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student capability during isolation: my timely reminder

I'm lucky enough to live in a part of the world that, for the most part, is no longer in immediate or direct danger from coronavirus. For that reason, I'm able to reopen my studio for those students who'd like to come back for face-to-face lessons. This is great news for me, as I've missed having students in studio very much, but I've found the lack of interruption to students' progress throughout my eight weeks teaching entirely online very encouraging.

As a proponent of believing in students' utter capability regardless of age, I wouldn't have thought I had much room left to be surprised at them proving themselves, but they have surpassed even my expectations.

In my experience, the platform I used for lessons didn't matter too much. I used FaceTime, Skype and even Facebook calls depending on what was most convenient for students and their families at the time and the difference was imperceptible. What mattered was that I showed up, they showed up, and we worked together to make sure we got as much out of their session as we could through a screen. We used emails, google documents and text messages to send resources, demonstration videos and information back and forth. Again, it didn't really matter which - as long as the information landed where it needed to.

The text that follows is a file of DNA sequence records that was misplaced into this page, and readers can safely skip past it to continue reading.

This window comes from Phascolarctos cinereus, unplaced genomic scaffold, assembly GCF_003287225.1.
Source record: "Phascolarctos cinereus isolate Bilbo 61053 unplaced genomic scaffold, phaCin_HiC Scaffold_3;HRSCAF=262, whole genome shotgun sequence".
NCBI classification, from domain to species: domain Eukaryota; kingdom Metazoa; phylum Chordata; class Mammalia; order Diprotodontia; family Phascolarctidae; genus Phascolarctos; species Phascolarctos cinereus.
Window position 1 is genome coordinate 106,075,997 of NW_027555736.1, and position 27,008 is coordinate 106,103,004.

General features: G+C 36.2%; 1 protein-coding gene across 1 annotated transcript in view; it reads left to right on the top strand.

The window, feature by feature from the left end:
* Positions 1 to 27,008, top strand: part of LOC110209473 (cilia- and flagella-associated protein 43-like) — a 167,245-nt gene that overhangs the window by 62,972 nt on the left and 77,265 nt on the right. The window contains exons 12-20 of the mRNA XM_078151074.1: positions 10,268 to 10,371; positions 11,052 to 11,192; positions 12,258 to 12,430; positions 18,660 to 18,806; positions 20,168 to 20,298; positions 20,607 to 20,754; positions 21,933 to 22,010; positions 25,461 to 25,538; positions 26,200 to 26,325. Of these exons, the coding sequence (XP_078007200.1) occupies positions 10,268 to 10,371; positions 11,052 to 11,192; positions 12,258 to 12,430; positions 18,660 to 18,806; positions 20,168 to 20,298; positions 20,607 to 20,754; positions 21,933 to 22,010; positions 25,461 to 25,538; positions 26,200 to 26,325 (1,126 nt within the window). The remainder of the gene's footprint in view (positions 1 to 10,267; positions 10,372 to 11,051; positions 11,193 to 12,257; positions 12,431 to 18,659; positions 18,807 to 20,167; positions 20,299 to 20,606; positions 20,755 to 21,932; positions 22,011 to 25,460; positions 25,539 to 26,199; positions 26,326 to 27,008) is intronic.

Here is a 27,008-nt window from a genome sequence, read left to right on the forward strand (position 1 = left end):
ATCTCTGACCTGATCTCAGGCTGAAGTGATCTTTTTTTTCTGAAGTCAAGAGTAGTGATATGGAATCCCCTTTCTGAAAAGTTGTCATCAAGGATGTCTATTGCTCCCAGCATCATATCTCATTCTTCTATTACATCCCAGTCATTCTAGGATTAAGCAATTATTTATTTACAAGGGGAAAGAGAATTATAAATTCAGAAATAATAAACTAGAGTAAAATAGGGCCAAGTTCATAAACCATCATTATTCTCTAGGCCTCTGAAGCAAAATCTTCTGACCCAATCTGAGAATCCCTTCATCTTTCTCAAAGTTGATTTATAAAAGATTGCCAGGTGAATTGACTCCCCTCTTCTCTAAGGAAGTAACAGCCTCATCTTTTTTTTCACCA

Students were more inclined to stop during online lessons if they didn't understand something, because they were often required to rely on their own ability without me singing or playing along with them. They were more likely to annotate their own work, highlighting repeated motifs and writing lettering in for songs or sections where they wanted it. In place of stickers, I had students drawing themselves pictures as a reward for finishing a page in their book. Many of those with access to a printer at home printed their own resources where needed. A few students have noticeably improved their ability to match pitch after being forced to do so in a "I sing, you sing" warmup format - necessary when dealing with the lag on video platforms.

In most cases, I still sit on the side of the fence prioritising face to face contact with students, taking up the same space that nurtures learning as best it can. After around 170 online lessons (after teaching only one student online previously) though, I have even more belief in my base line - all we really need is a teacher that wants to teach the student in front of them and a student being given the space to learn to the best of their capability - whether they're sitting in the same room or not.

All the best to my fellow teachers still teaching online and with a longer road ahead of them than the one I've had here <3

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